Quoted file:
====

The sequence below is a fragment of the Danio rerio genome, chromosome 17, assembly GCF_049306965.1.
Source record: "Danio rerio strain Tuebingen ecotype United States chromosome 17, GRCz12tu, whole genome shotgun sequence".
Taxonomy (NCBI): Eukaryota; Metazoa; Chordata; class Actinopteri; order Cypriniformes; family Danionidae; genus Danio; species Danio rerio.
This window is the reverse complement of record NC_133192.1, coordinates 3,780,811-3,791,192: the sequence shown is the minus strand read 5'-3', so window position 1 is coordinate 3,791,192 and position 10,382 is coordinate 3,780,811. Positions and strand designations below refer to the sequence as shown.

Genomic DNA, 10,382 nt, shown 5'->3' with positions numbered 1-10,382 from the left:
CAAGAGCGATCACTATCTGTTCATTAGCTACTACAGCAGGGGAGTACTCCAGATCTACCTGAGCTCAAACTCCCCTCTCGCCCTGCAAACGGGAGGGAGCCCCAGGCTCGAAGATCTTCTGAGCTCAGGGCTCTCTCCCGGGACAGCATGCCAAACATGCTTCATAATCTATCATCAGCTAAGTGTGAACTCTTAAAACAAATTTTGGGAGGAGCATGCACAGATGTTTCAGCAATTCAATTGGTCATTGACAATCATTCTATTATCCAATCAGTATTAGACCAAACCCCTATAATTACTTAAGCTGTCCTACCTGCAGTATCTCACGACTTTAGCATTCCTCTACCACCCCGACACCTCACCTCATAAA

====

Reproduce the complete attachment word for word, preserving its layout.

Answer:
The sequence below is a fragment of the Danio rerio genome, chromosome 17, assembly GCF_049306965.1.
Source record: "Danio rerio strain Tuebingen ecotype United States chromosome 17, GRCz12tu, whole genome shotgun sequence".
Taxonomy (NCBI): Eukaryota; Metazoa; Chordata; class Actinopteri; order Cypriniformes; family Danionidae; genus Danio; species Danio rerio.
This window is the reverse complement of record NC_133192.1, coordinates 3,780,811-3,791,192: the sequence shown is the minus strand read 5'-3', so window position 1 is coordinate 3,791,192 and position 10,382 is coordinate 3,780,811. Positions and strand designations below refer to the sequence as shown.

Genomic DNA, 10,382 nt, shown 5'->3' with positions numbered 1-10,382 from the left:
CAAGAGCGATCACTATCTGTTCATTAGCTACTACAGCAGGGGAGTACTCCAGATCTACCTGAGCTCAAACTCCCCTCTCGCCCTGCAAACGGGAGGGAGCCCCAGGCTCGAAGATCTTCTGAGCTCAGGGCTCTCTCCCGGGACAGCATGCCAAACATGCTTCATAATCTATCATCAGCTAAGTGTGAACTCTTAAAACAAATTTTGGGAGGAGCATGCACAGATGTTTCAGCAATTCAATTGGTCATTGACAATCATTCTATTATCCAATCAGTATTAGACCAAACCCCTATAATTACTTAAGCTGTCCTACCTGCAGTATCTCACGACTTTAGCATTCCTCTACCACCCCGACACCTCACCTCATAAA